Ali Dahmas, a Yemeni expert on Islamic groups, said that with Saleh's allies abandoning him in the face of protests, he has little else but to hype terrorism fears. "He is waving al-Qaida card again, but we all know that al-Qaida is made by Saleh and his regime."

The militants seized Jaar, a neighboring town and a local munitions factory late last month. More than 100 people were killed in an explosion apparently set off when the impoverished townspeople entered the factory in the aftermath to seize and looted anything of valued that remained, including cables, doors and vehicle fuel.

A leader of the Islamic radicals who assumed control of Jaar, about 160 miles (250 kilometers) southeast of Sanaa, said they had no connection to al-Qaida or to Saleh, but the country's disarray forced them to move.

"The state has fallen here. If we didn't take over, others will take over," Khaled Abdel-Nabi told The Associated Press in a telephone interview.

On a possible post-Saleh state, he said: "We have tried secular rule and we have tried Socialist rule. Now we need to try Islamic rule because we have no hope but through the Quran and the (Prophet's teachings.)"

A government security official said that the military unit in Jaar has not fired a single bullet and opened up their base to the Islamists after negotiations. The official spoke on condition of anonymity because he wasn't authorized to speak to the press.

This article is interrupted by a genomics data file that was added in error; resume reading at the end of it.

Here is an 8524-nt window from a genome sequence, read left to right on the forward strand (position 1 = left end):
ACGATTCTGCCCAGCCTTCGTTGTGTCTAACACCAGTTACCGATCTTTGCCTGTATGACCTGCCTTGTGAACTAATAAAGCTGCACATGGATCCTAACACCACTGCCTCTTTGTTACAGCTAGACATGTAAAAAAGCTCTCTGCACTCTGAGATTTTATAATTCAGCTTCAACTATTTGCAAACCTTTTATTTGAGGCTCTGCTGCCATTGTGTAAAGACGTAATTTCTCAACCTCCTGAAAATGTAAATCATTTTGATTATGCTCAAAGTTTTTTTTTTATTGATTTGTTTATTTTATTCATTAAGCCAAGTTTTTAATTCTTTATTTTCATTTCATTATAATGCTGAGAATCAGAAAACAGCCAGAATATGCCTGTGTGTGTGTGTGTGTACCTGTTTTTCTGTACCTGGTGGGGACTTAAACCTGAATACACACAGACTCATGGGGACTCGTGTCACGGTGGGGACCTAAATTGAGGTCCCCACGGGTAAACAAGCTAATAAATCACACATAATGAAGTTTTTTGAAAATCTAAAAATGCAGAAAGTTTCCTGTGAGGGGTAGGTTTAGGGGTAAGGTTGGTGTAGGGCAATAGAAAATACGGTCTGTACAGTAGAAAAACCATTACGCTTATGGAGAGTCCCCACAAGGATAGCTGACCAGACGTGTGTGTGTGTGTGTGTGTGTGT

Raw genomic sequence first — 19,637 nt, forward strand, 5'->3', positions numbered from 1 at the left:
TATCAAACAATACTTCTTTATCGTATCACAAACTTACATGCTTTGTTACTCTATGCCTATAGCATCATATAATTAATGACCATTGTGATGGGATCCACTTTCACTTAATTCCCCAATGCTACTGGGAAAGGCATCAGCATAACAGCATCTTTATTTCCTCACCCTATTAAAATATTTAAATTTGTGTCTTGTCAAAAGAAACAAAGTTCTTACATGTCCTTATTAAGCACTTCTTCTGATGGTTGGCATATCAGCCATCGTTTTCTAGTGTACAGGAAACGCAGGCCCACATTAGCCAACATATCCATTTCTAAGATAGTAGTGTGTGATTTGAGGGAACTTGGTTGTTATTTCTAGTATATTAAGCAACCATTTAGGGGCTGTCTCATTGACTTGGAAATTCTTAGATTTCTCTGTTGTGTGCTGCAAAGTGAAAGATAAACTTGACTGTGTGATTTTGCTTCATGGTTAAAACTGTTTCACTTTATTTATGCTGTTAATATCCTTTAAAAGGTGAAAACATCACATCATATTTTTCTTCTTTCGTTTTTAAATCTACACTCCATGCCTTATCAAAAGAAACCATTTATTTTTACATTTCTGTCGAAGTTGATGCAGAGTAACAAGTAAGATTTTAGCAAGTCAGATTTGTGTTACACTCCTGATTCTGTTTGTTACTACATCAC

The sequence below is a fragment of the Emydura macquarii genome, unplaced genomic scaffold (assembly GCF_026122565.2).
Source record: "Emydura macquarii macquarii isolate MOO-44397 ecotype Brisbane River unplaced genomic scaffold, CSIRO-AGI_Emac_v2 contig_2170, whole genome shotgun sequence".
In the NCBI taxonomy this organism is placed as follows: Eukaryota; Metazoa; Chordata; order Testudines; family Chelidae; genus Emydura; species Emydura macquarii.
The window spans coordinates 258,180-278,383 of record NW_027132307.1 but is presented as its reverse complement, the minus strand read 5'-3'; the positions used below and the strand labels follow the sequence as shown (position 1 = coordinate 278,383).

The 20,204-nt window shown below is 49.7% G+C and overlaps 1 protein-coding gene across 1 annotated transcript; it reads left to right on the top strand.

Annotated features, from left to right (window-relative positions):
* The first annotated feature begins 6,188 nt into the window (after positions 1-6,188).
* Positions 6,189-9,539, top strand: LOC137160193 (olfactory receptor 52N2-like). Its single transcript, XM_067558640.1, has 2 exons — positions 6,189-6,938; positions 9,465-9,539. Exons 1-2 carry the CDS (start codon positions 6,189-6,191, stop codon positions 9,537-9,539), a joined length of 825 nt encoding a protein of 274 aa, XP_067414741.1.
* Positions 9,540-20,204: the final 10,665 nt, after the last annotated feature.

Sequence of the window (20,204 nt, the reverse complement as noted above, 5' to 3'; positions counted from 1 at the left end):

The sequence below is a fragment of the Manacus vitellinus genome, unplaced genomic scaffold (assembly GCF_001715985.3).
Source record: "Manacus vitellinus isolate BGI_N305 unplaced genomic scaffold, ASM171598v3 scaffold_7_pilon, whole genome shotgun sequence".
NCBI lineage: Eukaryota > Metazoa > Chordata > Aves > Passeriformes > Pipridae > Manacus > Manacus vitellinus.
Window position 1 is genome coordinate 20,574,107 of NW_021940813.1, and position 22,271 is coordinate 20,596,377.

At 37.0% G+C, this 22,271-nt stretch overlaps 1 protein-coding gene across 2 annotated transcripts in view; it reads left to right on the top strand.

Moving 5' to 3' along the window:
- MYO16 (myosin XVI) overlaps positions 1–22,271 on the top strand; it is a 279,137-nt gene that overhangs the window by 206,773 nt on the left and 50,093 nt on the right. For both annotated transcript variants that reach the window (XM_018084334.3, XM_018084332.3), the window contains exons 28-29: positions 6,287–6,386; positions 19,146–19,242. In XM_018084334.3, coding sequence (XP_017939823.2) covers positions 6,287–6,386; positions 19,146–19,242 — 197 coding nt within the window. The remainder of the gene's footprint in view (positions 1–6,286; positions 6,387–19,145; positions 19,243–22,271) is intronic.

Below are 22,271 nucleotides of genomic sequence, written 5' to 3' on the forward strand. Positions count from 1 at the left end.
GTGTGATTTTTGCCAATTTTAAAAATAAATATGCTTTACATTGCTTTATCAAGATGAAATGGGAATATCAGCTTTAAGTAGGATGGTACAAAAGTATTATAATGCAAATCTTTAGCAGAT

The Yemeni terror network — known as al-Qaida in the Arabian Peninsula — has played no obvious role in the rebellion that broke out in February and has left about 120 people dead.

But it has used areas of Yemen already out of state control to launch attacks, including sending a suicide bomber who tried to down a Detroit-bound airliner on Christmas Day with a bomb sewn into his underwear. The device failed to detonate properly.

In an essay for al-Qaida's online magazine last month, the U.S.-born radical Yemeni cleric Anwar al-Awlaki welcomed the uprisings in Egypt, Tunisia and Libya and said that such will create opportunities for al-Qaida to operate more freely.

Whatever the outcome of the revolts, "our mujahedeen brothers in Tunisia, Egypt, Libya ... will get a chance to breathe again after three decades of suffocation," al-Awlaki wrote.

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Gamel reported from Cairo. Associated Press writer Maggie Michael in Cairo contributed to this report.